Brian had a friend he used to work with at Starbucks, who had moved into a new division of the company, a division called Food Service, and he really liked it. He got out of the store/retail, made more money, and worked from home. Brian thought this sounded like a good place to grow in the company...after all, he didn't want to do 4am shifts forever!! Plus, his degree is in Philosophy...what else is he gonna do? Soon enough, a position opened in Food Service...in Southern California. I told him if he got the job, I would move there, because I could teach anywhere, but I knew that job was important to him. And he agreed that if he didn't get the job, he'd put in a transfer to Phoenix, and move here. Well, he didn't get the job.

Veterans Day 2006, we packed all of Brian's stuff into a little U-Haul trailor and headed to Phoenix. He started working at the Starbucks at the Ritz Carlton, so he would come home and tell stories about seeing famous people (because nobody's gonna pass up a starbucks no matter how famous you are!), mostly athletes, and meeting a lot of VERY VERY rich people. But he still was working 4am shifts, and he even had to work Thanksgiving Day. It wasn't ideal. However, within a month of moving, the same job he applied for in California opened up in Phoenix. (do you believe in fate?) He talked to people, practice-interviewed, learned as much as he could about that division of the company...and whattyaknow, he got the job.

The rest is history. He proposed January 7, 2007, we got married in Vegas the following June (the 22nd, as a matter of fact), enjoyed a honeymoon in the Caribbean, bought a house, and now it's been 3 years and we have a baby. My how far we've come.

Wednesday, June 16, 2010

Mommy's helper

As you know, I have a baby who is high maintenance so I don't get a lot done during the day. (One of Sadie's therapy goals is to sleep unassisted, this will help) I spend most of the day sitting on the couch, holding Sadie, nursing, or bouncing (we need to figure out how to make the bouncer bounce itself). I think there is a permanent indentation in the couch that's the shape of my butt. This is also why I'm on the internet all day. I've discovered blogging, crossword puzzles, slingo, and of course there's always facebook to entertain me! But my house is a filthy mess, like embarrassingly so. And whenever I get an ounce of time to myself, I want to sew, shower, or eat...not scrub toilets.

Enter Charlotte. Charlotte was a student of mine when she was in 7th grade, then again in 8th grade (I taught an advanced reading class of 8th graders who were tested at reading at a 10th grade level, Charlotte is one of those "smart kids"). She always helped me with grading and cleaning my classroom and would get me an extra banana with her breakfast so I had a snack on prep. She's a good kid, and the only one of my students who's bothered to keep in touch (although for some reason Lobo's mom emails and texts me all the time!). So, naturally I thought of her when someone suggested hiring a high schooler to help clean my house. She was happy to help, agreed to do it for the amount I told her I'd pay her, and school's out now so her schedule was wide open.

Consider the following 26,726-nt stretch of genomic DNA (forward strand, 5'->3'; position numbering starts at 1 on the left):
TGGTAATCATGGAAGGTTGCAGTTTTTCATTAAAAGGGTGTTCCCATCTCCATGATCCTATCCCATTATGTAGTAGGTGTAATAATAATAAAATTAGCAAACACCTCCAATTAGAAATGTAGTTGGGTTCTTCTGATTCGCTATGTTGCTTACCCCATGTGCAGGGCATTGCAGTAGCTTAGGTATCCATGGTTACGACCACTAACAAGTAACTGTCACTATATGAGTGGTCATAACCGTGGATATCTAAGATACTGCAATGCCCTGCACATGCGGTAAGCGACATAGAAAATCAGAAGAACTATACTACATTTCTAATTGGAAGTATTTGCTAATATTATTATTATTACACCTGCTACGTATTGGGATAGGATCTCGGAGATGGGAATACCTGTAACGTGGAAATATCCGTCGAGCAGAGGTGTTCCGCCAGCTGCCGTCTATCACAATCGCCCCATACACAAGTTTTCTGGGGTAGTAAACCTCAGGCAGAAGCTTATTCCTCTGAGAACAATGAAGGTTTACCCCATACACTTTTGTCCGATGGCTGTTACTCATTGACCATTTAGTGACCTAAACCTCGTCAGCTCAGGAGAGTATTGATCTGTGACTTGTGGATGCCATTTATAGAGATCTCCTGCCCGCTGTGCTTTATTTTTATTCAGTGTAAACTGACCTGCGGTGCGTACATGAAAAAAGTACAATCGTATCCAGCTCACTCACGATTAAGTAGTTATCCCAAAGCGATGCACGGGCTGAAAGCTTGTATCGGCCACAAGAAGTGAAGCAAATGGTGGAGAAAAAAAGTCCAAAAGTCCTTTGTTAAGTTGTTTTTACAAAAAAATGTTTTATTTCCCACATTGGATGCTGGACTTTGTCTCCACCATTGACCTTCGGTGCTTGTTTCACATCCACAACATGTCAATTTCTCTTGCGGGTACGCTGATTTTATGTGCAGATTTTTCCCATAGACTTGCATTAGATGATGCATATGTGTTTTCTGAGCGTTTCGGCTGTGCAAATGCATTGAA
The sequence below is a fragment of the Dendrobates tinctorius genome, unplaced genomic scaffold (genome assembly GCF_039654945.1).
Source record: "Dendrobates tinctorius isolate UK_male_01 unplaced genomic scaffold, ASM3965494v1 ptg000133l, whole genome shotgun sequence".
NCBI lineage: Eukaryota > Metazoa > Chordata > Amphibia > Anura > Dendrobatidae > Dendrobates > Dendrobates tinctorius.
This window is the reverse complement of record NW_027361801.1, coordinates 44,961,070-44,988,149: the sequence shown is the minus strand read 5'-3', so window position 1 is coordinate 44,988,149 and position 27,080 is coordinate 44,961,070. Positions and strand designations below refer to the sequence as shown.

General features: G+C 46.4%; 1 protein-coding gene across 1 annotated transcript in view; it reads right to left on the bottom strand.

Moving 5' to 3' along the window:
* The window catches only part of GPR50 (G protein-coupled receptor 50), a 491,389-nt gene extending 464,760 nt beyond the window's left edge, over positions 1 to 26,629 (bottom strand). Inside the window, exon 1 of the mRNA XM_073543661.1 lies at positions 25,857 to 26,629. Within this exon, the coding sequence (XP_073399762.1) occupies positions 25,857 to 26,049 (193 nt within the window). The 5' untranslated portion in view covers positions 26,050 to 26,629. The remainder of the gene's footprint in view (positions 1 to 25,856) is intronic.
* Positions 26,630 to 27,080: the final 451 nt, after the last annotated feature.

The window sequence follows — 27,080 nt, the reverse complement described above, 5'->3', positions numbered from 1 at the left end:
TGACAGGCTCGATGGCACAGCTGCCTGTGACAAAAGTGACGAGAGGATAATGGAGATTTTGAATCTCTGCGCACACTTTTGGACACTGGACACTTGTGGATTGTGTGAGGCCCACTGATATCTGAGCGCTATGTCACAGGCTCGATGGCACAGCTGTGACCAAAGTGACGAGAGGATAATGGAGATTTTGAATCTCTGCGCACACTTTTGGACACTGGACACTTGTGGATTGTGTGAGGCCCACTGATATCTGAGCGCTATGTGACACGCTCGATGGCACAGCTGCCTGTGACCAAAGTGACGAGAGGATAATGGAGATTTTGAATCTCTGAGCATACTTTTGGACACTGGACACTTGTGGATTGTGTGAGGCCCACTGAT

Monday evening Charlotte came over to mostly hang out, but also to hold Sadie while I taught swimming lessons. Then she stayed and we ate dinner and caught up. She's a good kid (did I say that already?). Now she's over here mopping my floors. She's already cleaned my kitchen, and next I'm gonna have her dust. I'm so thankful she's willing to help, and even do it with a smile on her face!!

Thanks, Charlotte!

Tuesday, June 15, 2010

Google Voice, the best thing since sliced bread

I have a problem checking my voice mail. Any of you who are close to me and call me often know that I may go weeks, possibly even months, before I check my messages. It sucked when Tanis called to tell me that her baby was going to be a boy and I had to skip through listen to 10 messages before I got to hers. (and Logan is now 15 months old, so this has been a bad habit for a LONG time!). With voicemail you have to be equipped with a pen to write down the caller's return phone number or the information they give you that's important, it's just annoying and I'd rather avoid it altogether. I just think it's easier to call someone back rather than listen to their message, especially if it's a friend or my parents, because I'm gonna want to probably talk to them anyway. And now that everybody texts, heck, even my parents know how to text, if somebody wants to give me information right away, that's the best way to do it!! Wait a minute...what if there was a way we could merge texting and voicemail so I didn't have to listen to those voicemails anymore? But there is.

Introducing Google Voice.

Google Voice does a lot of really fun and amazing things, but most importantly, it'll take my voicemails and transcribe them so that I can READ them as well as listen to them (without calling my voicemail box) All day I've been letting my phone calls go to voicemail just so I can try it out! And it works pretty well, it doesn't always transcribe exactly what people are saying, for example, Sadie's name came out "C D," but it always gets the caller's number, so instead of finding a pen to write it down while I'm listening, it's right there for me, no problem.